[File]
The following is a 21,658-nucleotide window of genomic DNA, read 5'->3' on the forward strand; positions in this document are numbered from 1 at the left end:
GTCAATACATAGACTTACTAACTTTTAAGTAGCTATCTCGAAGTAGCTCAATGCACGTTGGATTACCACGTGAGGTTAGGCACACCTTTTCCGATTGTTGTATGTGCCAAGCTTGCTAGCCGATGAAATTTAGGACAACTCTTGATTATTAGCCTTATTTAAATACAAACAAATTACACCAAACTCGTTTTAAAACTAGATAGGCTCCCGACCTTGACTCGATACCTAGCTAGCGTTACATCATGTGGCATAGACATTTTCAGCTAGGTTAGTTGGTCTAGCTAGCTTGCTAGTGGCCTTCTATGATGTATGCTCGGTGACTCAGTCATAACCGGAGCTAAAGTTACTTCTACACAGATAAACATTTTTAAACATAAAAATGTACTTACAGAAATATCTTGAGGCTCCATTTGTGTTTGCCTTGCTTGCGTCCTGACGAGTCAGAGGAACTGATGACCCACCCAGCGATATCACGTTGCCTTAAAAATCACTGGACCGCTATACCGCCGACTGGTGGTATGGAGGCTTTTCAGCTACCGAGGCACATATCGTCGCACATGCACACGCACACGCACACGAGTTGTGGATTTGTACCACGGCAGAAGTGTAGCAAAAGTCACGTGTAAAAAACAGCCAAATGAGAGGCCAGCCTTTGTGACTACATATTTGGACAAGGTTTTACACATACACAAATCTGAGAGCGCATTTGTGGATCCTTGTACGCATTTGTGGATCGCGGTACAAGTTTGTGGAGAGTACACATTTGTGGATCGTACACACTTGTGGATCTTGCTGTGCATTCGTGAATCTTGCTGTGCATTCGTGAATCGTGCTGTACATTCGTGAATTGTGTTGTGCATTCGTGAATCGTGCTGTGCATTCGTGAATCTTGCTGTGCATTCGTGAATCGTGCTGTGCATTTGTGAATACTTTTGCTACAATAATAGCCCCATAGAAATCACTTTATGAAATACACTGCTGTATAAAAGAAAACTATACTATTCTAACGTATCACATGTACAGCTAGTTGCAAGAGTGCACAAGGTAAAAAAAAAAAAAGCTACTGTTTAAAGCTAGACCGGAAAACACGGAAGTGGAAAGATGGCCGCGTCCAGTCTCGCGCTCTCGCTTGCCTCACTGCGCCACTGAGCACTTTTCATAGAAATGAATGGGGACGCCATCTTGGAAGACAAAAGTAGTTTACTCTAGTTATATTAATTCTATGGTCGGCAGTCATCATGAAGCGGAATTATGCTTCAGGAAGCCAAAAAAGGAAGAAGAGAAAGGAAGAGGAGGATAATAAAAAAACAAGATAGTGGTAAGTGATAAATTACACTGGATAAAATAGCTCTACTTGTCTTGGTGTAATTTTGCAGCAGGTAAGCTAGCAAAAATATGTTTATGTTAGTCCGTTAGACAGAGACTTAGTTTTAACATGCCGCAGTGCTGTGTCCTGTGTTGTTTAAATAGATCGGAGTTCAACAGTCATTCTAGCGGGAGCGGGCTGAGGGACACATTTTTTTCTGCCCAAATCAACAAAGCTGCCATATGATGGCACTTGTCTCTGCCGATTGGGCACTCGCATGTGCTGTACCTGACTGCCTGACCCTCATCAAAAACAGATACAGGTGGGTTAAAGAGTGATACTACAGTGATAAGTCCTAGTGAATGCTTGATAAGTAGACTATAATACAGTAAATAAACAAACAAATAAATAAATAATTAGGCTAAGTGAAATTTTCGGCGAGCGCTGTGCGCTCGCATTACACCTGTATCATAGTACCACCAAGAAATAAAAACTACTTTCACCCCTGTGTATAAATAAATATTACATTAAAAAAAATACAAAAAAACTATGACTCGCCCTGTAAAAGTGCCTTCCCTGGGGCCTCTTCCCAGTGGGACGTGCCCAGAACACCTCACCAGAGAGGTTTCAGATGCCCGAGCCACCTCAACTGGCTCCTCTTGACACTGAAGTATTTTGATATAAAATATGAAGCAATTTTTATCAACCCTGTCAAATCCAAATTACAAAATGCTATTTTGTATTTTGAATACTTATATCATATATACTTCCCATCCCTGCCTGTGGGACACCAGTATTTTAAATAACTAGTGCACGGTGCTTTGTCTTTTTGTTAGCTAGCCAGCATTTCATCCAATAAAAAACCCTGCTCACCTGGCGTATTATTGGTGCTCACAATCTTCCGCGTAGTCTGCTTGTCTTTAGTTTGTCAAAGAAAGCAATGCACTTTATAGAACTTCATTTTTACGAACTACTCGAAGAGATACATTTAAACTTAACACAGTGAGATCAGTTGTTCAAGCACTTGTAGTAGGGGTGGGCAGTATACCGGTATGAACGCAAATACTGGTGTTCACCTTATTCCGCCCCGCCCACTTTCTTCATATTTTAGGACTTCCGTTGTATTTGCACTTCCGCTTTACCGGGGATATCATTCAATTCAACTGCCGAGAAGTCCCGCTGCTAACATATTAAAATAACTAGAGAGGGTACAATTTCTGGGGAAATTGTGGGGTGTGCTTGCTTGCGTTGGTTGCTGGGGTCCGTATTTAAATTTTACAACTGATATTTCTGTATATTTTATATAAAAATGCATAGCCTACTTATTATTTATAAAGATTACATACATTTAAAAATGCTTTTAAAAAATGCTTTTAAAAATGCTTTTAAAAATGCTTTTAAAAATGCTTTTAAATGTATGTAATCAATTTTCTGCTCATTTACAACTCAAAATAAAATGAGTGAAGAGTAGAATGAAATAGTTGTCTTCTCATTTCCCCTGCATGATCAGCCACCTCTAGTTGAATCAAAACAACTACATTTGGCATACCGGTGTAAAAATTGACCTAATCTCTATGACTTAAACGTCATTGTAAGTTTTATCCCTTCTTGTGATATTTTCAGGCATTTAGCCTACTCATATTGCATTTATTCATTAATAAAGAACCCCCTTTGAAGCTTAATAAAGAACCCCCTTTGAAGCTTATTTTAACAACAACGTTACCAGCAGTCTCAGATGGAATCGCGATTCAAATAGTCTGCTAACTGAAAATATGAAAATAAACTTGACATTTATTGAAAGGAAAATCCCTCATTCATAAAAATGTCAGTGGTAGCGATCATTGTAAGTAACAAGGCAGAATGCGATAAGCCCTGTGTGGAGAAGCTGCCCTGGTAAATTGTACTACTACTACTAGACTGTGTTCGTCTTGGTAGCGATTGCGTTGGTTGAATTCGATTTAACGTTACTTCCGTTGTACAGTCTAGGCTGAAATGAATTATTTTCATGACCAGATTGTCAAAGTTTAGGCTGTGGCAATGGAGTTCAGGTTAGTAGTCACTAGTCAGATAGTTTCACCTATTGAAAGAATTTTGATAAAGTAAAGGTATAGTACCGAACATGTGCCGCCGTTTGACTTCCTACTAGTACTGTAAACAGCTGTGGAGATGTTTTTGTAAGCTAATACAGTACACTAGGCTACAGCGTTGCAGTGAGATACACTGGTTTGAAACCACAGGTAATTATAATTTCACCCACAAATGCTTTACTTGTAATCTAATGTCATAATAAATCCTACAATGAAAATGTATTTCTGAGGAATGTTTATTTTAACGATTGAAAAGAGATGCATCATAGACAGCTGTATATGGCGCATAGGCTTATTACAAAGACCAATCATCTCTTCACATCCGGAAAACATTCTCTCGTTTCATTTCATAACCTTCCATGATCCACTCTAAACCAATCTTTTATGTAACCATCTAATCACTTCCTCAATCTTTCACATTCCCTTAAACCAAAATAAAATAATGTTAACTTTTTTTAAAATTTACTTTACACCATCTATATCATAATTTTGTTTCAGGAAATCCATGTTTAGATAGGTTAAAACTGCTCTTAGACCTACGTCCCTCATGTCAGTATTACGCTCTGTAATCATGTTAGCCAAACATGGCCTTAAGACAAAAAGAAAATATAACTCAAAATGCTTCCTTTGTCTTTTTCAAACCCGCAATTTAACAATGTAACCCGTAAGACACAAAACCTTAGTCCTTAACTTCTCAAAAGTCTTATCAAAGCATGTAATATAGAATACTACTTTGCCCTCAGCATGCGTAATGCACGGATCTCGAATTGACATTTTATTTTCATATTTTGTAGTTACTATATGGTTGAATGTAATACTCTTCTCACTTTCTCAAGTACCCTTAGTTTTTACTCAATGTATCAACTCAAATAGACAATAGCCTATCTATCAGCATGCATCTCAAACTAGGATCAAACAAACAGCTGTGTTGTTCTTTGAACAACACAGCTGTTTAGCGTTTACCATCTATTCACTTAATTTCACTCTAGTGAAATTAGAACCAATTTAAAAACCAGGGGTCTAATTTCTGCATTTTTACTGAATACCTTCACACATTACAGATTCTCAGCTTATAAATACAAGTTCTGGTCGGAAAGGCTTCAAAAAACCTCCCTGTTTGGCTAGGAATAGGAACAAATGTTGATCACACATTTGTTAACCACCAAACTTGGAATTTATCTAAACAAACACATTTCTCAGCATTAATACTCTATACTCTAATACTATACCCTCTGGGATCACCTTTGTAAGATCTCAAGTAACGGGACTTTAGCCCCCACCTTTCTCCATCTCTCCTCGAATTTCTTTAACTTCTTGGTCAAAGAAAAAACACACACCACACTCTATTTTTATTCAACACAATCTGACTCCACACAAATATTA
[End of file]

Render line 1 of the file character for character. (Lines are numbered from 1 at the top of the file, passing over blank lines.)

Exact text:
The following is a 21,658-nucleotide window of genomic DNA, read 5'->3' on the forward strand; positions in this document are numbered from 1 at the left end: